Which Vehicle? Who, How many and Where
So, the search is about to start for your campervan and your head is filled with dreams of vintage Volkswagens and childhood memories of breaking down on the A638, or travelling at a maximum of 50mph. But reality has hit home and you realise that if you are transporting your family around the country or further afield something like the van below, as romantic as it seems, is just not practical.
First up who is going with you on your adventures, we understand that this may change but it is important even this early to understand that even your dream campervan has limitations of how many people can be legally transported.
There are of course options that mean that the available seating with belts can be changed but as standard the following is a good rule of thumb:
Volkswagen Transporters & Renault Trafics: as these are nearly always converted form a panel van they come with 3 seats in the front with 3 belts, the standard sized rock and roll bed has further seating for 2 adults giving you room for 5 adults to be transported.
Although this is standard you can also have two single seats in the front (allowing easy access to the rear living area) or you can have a 3 seat wider bed in the rear giving up to 6 belted seats but these options are usually an upgrade and may alter the cost of your conversion.
Japanese Imports such as Toyota Alphards, Nissan Elgrand or Mazda Bongos come as standard with 2 front seats and as they are slightly narrower the bed has seating for two. There are differing conversion layouts available, but the most popular standard side conversion is set up like this.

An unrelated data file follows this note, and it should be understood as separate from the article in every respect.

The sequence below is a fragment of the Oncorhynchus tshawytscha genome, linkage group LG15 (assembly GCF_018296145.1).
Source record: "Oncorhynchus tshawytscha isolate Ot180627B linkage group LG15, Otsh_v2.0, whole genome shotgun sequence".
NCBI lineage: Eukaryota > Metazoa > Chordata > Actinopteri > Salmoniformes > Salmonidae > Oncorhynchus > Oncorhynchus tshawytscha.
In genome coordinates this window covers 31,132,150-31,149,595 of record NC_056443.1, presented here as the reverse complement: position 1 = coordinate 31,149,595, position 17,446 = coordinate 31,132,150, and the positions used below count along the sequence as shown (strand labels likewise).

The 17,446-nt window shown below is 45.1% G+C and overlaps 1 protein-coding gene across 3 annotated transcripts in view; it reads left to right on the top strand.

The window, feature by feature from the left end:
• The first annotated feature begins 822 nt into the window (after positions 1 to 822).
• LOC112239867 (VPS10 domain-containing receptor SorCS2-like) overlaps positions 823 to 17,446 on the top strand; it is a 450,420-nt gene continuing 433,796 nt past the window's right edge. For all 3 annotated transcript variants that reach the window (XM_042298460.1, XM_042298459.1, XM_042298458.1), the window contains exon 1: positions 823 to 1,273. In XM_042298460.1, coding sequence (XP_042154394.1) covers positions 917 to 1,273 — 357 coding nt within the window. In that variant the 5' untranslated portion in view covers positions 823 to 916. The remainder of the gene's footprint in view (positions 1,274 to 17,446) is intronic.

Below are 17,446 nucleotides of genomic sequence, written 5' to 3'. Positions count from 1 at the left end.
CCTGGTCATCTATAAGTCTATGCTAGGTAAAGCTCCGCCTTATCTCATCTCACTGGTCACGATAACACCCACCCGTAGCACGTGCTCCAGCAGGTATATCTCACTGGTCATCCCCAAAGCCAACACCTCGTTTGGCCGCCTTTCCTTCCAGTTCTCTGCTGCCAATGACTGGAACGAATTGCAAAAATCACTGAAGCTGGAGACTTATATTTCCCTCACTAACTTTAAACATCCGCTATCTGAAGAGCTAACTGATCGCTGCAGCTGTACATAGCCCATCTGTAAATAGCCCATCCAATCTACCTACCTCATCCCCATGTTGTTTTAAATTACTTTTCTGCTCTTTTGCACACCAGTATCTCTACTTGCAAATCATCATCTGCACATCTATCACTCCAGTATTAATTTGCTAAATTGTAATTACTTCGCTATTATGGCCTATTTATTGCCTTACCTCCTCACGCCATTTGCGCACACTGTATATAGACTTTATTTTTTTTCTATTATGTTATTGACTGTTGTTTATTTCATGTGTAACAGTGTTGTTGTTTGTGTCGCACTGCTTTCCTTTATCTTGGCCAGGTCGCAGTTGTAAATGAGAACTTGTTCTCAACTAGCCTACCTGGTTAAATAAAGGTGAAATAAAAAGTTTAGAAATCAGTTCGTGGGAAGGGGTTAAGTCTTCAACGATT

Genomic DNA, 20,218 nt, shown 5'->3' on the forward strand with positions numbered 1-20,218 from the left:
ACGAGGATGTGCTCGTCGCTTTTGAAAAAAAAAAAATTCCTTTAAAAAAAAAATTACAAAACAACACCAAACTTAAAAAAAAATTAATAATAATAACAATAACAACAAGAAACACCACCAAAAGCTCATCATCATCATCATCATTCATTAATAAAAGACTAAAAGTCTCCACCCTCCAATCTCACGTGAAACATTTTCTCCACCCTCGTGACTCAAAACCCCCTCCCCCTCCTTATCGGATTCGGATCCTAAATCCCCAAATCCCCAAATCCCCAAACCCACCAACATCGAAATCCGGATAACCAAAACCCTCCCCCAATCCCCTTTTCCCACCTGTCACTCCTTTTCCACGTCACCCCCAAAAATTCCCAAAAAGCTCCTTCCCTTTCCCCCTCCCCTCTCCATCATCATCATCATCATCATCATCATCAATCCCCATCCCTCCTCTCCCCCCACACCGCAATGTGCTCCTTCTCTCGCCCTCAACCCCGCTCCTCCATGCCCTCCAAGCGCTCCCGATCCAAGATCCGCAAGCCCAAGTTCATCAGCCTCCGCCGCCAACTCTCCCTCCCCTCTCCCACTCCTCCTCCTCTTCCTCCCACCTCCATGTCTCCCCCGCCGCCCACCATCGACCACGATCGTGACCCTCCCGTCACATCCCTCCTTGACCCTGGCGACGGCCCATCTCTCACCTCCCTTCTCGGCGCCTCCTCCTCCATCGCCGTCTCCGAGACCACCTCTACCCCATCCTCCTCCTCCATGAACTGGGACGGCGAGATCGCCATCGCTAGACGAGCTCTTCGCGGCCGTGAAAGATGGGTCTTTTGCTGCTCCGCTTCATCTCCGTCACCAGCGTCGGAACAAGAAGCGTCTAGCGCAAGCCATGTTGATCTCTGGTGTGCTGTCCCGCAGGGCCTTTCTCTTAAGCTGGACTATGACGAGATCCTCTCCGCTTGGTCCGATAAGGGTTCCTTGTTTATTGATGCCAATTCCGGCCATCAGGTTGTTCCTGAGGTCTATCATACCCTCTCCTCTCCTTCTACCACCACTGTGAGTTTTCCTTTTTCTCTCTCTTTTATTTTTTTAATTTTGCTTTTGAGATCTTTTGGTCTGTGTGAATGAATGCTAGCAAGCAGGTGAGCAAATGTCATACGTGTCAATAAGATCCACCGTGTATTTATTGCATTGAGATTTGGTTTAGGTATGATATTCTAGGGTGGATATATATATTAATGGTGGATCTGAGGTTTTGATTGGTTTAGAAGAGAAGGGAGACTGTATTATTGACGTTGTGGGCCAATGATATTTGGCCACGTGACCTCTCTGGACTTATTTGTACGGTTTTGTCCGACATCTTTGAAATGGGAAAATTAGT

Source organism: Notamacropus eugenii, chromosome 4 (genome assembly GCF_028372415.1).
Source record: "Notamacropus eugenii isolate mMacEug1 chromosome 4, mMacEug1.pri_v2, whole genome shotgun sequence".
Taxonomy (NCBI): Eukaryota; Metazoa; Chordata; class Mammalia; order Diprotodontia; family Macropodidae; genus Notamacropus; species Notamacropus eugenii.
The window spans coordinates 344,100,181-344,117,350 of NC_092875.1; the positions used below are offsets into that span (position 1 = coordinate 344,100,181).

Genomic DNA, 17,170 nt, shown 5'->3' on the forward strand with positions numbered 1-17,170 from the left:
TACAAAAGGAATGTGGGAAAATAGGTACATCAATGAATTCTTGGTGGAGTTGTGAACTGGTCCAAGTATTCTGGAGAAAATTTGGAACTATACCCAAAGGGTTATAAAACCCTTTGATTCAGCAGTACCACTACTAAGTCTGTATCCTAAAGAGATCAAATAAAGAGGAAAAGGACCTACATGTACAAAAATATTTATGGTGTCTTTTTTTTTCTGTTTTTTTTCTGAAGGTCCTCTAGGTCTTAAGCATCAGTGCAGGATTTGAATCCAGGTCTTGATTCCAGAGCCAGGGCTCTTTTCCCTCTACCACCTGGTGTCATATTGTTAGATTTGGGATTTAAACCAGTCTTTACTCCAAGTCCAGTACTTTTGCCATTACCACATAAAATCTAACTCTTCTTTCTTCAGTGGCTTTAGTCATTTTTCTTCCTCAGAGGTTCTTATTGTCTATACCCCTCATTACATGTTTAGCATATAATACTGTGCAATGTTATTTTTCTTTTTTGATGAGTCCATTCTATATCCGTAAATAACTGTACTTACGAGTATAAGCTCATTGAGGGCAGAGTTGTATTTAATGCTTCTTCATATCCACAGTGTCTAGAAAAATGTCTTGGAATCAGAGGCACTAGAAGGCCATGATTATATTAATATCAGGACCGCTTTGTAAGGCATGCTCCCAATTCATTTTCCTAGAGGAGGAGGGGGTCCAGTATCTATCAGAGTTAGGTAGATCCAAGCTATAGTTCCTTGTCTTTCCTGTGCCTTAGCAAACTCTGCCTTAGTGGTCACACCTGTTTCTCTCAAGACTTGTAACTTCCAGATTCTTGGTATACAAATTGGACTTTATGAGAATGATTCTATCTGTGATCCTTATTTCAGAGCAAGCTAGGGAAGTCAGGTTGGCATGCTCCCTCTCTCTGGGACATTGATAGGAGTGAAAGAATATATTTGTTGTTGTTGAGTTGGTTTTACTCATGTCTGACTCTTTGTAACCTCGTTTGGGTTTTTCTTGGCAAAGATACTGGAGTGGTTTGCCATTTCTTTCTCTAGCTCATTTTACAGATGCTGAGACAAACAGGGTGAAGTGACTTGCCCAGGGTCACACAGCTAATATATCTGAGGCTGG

The next thing to consider is who is sleeping where? Once you have arrived at your destination who can sleep where?
Most campervans these days come with a pop top roof, this is a roof that elevates on gas struts giving additional standing room and an extra bed when the camper is stationary. There are hardtop options available, but these are not so popular and nowhere near as readily available or easy popular for resale.
This roof bed means that in general 4 people can sleep in the van, 2 in the roof space and 2 on the rock and roll bed downstairs. The choice of van at this point is so important as the differing size of van gives more or less space in the roof beds. Any of the Japanese vans can realistically sleep 2 children or one adult in the roof, whereas the Renault Trafic, Volkswagen Transporter or any of the UK made vans generally have a large enough roof bed for 2 adults to sleep.
This is of course a very important consideration as you don't want to turn up on your first trip and be put outside the van to sleep (because it was your decision!). There are other options available and many people add a drive away awning to the side of the van when camping, either for more sleeping space or just to give them an additional room for daytime use and storage. These can be attached by use of rail or one of the many temporary fixings available.
What kind of trips are you looking to undertake?
This may sound strange because all that is important at this point is getting away from work, stopping the kids from sitting in front of the computer all weekend and getting everyone away together.
However, the distance and type of trip may have a huge bearing on what van you choose. If you are wild camping a lot and away to climb Munro's or at music festivals, then you are likely to spend more time in the van in the evenings and your travel distances will probably not be as far. If you are travelling across Europe or to far flung corners of the UK then your MPG may be more of a consideration or even how much "stuff" you can carry in the storage space. It may mean you want a trailer or roof box or some other external solution.
Although not the most important it is worth considering this as part of your search for your new holiday transport.